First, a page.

The Other Place
(a semi-musical Steampunk Goth hybrid story)
Blog Eleven: Focus On Becoming Immaterial
“We need to get out of this room,” Roisin Moodlive’s soprano voice sings up to him, “Countess Milde has company.” He sees her grab a cane seat chair.
He follows as she tugs him into a hall with Corinthian moldings at the base of an archway. Just beyond the archway are doors on opposite sides of the hall. Moodlive places the head of the chair under the doorknob of the room they just left.
He turns and looks down at her. “Why me?” he asks.
Others are here, she sings
Powerful entities inside
Inside corporeal bodies
Oh, Dimoso they’ve brought you here
For your magic
“I’ve never done anything magical until I came here.” He can hear the frustration in his own voice. “And everyone here seems to have the same abilities as I do.”
The magic is in your bones
Innate and meant to be
A part of Mother Earth
Not meant for humans to use, Dimoso
“Those rowers better have not lied to us,” the distant voice of the vampire with the storm grey overcoat says from the room they just departed.
“You need to escape,” Moodlive says, her voice full of urgency.
He pulls out the jar and note from his pocket, and passes the jar to her.
The note says in Lady Elsewhere’s handwriting: Don’t take off the key. He grimaces, realizing he had already made that mistake. The ointment is to make you more invisible, if necessary.
“Can you feel him?” he hears the vampire in the sea green overcoat asks in a desperate tone.
“No, and even invisible he’s so big it would be impossible to miss him,” replies the vampire in the grey storm overcoat. “Let’s move on.”
He can hear the door rattling and the cane chair rocking as the vampires try to open the door.
“We need to cover you in this ointment, clothes and all,” Moodlive tells him in a hushed tone as she starts rubbing ointment onto his shoes. She scoops out a glob and says, “Here,” and passes him the jar. “Cover your hat and googles. I’ll start on the back of your trench coat.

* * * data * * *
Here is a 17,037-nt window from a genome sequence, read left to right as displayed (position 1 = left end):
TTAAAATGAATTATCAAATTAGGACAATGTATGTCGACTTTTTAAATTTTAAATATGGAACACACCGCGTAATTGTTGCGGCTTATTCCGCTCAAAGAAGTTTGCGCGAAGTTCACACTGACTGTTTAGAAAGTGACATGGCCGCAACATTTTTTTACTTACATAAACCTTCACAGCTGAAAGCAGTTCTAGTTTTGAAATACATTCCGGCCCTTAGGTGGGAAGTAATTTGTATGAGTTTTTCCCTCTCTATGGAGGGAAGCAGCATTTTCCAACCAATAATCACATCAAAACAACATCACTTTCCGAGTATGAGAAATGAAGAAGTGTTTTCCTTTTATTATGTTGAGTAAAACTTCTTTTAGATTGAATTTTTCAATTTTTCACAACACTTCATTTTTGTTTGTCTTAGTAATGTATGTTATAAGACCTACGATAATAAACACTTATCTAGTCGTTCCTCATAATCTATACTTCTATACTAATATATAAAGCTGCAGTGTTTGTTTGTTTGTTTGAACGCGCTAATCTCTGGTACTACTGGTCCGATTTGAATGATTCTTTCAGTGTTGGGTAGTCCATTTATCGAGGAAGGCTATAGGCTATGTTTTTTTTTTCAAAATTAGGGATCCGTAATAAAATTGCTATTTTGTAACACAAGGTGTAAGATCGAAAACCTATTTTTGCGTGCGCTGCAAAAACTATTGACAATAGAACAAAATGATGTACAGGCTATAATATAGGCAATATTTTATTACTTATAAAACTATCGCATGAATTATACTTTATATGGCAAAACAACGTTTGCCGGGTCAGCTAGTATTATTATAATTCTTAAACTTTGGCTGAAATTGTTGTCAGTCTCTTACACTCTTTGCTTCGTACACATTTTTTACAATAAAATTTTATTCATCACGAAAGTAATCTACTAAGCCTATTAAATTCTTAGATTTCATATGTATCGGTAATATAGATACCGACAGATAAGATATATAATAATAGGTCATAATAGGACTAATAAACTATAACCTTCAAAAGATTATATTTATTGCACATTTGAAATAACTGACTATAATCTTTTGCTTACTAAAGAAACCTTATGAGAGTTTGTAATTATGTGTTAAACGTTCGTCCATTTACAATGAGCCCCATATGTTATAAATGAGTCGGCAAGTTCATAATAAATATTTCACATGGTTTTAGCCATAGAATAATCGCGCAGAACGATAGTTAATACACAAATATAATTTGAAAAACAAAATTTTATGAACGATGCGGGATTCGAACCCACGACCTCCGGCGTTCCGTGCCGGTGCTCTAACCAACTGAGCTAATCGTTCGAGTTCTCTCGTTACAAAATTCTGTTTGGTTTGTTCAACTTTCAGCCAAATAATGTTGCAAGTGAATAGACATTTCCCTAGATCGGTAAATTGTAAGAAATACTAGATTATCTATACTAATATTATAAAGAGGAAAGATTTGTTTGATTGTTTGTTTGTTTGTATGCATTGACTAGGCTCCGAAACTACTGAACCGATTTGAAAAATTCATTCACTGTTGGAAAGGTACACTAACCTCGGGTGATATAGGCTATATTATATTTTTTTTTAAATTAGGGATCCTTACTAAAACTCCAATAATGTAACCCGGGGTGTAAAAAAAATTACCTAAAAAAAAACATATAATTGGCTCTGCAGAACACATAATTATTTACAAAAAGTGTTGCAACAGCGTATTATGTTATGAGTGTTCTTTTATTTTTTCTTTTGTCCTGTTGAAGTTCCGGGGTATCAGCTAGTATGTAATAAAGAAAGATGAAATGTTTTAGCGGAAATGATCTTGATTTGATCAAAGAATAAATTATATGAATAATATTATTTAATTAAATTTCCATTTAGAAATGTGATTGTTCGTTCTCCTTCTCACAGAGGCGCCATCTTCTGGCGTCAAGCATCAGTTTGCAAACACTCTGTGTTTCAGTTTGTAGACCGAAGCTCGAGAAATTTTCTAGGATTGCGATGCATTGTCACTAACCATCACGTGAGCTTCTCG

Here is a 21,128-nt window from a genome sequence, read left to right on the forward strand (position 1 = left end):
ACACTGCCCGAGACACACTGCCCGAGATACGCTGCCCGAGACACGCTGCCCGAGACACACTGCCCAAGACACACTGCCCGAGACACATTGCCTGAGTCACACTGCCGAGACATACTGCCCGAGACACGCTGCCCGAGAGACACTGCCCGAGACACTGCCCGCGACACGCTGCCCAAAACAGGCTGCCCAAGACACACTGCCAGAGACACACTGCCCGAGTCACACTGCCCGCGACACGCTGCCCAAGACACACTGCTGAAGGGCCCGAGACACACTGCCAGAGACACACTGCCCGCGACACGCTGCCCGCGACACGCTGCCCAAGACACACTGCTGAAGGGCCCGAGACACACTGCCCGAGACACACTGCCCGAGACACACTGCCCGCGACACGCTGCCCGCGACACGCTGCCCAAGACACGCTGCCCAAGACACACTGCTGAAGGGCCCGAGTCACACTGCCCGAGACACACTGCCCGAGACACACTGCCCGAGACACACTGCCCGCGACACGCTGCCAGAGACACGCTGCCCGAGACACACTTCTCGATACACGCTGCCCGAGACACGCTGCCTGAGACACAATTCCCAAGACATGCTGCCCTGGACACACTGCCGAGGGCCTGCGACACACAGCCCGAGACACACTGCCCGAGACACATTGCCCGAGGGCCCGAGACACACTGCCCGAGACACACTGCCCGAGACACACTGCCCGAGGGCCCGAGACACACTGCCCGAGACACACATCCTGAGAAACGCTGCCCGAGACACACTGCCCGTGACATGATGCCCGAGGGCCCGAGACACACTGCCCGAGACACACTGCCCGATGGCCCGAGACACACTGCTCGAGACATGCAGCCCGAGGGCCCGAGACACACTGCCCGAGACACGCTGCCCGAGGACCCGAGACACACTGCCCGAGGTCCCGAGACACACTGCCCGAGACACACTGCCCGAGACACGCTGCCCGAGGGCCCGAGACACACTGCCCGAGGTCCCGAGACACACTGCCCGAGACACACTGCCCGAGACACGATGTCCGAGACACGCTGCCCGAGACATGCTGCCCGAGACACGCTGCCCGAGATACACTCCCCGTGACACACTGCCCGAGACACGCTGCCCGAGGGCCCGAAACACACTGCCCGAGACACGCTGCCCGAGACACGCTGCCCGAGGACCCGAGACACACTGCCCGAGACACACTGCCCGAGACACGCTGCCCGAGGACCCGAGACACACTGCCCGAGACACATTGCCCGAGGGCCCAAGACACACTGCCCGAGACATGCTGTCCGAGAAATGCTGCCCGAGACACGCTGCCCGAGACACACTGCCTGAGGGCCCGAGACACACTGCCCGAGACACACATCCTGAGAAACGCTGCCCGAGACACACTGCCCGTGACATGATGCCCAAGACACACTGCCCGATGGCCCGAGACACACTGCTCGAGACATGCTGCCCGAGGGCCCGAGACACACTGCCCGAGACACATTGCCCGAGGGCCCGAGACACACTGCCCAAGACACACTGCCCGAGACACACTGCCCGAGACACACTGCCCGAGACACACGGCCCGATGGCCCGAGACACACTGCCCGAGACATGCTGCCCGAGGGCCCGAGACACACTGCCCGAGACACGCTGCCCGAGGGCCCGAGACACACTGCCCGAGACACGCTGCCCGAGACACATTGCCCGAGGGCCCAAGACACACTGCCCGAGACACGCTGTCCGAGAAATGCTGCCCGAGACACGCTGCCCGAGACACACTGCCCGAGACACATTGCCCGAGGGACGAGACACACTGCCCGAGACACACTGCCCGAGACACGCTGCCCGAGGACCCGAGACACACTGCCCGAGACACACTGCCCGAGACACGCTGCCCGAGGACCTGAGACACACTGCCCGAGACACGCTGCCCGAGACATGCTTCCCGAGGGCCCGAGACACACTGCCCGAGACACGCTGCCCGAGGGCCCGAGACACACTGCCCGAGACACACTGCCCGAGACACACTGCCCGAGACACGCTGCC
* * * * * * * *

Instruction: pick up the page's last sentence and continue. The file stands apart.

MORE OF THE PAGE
“What then?” he asks, as the banging on the door gets more violent.
“Done,” Moodlive says. “They’re not powerful. They won’t be able to sense you now that you’re completely invisible. Lean against a wall until they finish searching the room.”
“What will you do?”
“Listen Ladies Oolong and Steamship,” he hears her sing as she brushes the strings of her lyre.
Countess Milde has called a meeting
A meeting with the hierarchy
We head to the dungeon
Where Dimoso will find what he came for
But help is needed
If we’re to succeed
At the end of the song, he sees her hands reach up to his chest. She turns into yellow mist and flows into him; lyre and all. Inside his head, he hears her voice tell him, “Focus on becoming immaterial.”
Maggie Boone https://www.instagram.com/missmaggiemoon/?hl=en
This is a clip of her singing Delaware Street
Currently she’s doing a kickstart for her debut EP: Delaware Street
https://l.instagram.com/?u=https%3A%2F%2Fwww.kickstarter.com%2Fprojects%2Fmaggieboone%2Fdelaware-street-maggies-debut-ep&e=AT3A_65sJZESI3jhJQG1vRPk77jGJxWDNfwPZSE_nt7-1jFmKBjmTvthiNGIzQeDi0PFfYwEhahba3DOue-ZFowmVS5XEwuqES1U0gTags: Science Fiction, Steampunk, Story Telling, Writing
2 thoughts on “Blog Eleven: Focus On Becoming Immaterial”
I like to write a book. Can you be my mentor and guidance?
Thank you hope to hear from you soon, John
I can try John. But first write down your idea. Next, either in point form (or bullets) write down what happens throughout the story. This is brainstorming. Don’t focus on the points of the story, only use them as a reference. Start writing/typing your story. Once you begin, let the story decide what should happen next.
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